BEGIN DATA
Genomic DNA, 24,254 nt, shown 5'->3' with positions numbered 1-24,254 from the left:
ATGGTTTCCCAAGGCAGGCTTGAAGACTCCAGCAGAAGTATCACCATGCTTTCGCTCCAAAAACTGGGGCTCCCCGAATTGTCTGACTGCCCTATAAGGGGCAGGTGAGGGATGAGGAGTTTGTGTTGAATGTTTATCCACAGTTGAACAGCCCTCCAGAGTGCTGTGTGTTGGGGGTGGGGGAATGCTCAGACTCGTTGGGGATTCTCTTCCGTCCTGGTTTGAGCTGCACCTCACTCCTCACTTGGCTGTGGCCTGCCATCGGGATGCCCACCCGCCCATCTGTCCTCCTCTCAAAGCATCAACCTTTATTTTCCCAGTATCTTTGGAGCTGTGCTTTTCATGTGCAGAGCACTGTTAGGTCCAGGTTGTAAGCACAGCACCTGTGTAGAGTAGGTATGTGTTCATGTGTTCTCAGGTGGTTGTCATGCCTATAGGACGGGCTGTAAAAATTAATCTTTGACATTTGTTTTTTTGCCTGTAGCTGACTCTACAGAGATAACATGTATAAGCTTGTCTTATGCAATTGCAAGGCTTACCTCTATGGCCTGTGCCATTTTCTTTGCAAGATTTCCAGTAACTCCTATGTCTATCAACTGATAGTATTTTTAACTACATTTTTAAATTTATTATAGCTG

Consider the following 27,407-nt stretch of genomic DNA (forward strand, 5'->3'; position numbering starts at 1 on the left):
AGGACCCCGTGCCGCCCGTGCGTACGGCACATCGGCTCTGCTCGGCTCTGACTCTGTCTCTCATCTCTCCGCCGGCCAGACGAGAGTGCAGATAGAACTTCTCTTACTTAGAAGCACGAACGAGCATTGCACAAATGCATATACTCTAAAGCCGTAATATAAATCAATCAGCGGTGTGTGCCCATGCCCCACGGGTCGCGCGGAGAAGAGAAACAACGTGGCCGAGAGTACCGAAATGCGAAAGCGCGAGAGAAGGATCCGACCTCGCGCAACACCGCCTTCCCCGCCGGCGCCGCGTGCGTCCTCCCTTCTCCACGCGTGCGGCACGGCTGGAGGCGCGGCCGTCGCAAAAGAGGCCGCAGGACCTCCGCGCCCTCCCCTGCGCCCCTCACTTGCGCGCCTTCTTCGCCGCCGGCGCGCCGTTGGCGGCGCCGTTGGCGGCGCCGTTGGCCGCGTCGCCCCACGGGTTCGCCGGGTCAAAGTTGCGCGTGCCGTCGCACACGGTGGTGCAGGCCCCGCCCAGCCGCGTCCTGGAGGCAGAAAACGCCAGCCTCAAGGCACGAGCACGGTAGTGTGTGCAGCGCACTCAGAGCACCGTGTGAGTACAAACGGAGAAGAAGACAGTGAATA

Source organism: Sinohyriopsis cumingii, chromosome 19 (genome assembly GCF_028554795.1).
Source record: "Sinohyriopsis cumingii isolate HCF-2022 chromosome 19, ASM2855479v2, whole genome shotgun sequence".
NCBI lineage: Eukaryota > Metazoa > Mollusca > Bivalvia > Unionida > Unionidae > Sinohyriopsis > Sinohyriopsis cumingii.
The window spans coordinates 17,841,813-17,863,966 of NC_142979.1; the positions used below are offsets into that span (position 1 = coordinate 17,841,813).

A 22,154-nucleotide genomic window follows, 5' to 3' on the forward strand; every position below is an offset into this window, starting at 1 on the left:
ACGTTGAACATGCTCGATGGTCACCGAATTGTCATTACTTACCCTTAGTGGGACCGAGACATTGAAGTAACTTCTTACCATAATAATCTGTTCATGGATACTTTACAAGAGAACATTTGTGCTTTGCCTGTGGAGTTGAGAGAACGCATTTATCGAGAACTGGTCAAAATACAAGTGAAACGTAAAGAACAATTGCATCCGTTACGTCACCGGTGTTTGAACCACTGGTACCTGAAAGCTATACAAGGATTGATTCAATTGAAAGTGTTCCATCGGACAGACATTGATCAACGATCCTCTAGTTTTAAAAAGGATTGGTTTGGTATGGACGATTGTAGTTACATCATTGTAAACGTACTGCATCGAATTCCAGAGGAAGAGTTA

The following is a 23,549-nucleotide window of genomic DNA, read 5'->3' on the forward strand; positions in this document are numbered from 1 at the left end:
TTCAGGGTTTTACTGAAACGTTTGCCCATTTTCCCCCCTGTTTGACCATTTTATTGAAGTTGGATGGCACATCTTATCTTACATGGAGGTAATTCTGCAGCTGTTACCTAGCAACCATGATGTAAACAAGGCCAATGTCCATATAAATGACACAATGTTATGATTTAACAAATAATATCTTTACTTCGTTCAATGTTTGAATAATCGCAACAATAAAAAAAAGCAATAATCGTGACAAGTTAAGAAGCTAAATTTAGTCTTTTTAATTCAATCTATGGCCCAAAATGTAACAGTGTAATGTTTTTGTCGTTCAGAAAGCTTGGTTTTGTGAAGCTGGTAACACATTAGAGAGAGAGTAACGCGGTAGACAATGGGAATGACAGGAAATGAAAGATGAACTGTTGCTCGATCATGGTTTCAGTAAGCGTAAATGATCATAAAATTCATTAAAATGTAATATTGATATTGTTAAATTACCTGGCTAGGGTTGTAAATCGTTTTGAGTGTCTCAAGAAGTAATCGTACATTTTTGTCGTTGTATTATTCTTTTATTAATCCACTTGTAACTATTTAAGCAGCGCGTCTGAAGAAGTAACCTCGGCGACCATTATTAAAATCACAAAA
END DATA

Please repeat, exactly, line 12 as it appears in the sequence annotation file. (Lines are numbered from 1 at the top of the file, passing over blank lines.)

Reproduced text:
TTCAGGGTTTTACTGAAACGTTTGCCCATTTTCCCCCCTGTTTGACCATTTTATTGAAGTTGGATGGCACATCTTATCTTACATGGAGGTAATTCTGCAGCTGTTACCTAGCAACCATGATGTAAACAAGGCCAATGTCCATATAAATGACACAATGTTATGATTTAACAAATAATATCTTTACTTCGTTCAATGTTTGAATAATCGCAACAATAAAAAAAAGCAATAATCGTGACAAGTTAAGAAGCTAAATTTAGTCTTTTTAATTCAATCTATGGCCCAAAATGTAACAGTGTAATGTTTTTGTCGTTCAGAAAGCTTGGTTTTGTGAAGCTGGTAACACATTAGAGAGAGAGTAACGCGGTAGACAATGGGAATGACAGGAAATGAAAGATGAACTGTTGCTCGATCATGGTTTCAGTAAGCGTAAATGATCATAAAATTCATTAAAATGTAATATTGATATTGTTAAATTACCTGGCTAGGGTTGTAAATCGTTTTGAGTGTCTCAAGAAGTAATCGTACATTTTTGTCGTTGTATTATTCTTTTATTAATCCACTTGTAACTATTTAAGCAGCGCGTCTGAAGAAGTAACCTCGGCGACCATTATTAAAATCACAAAA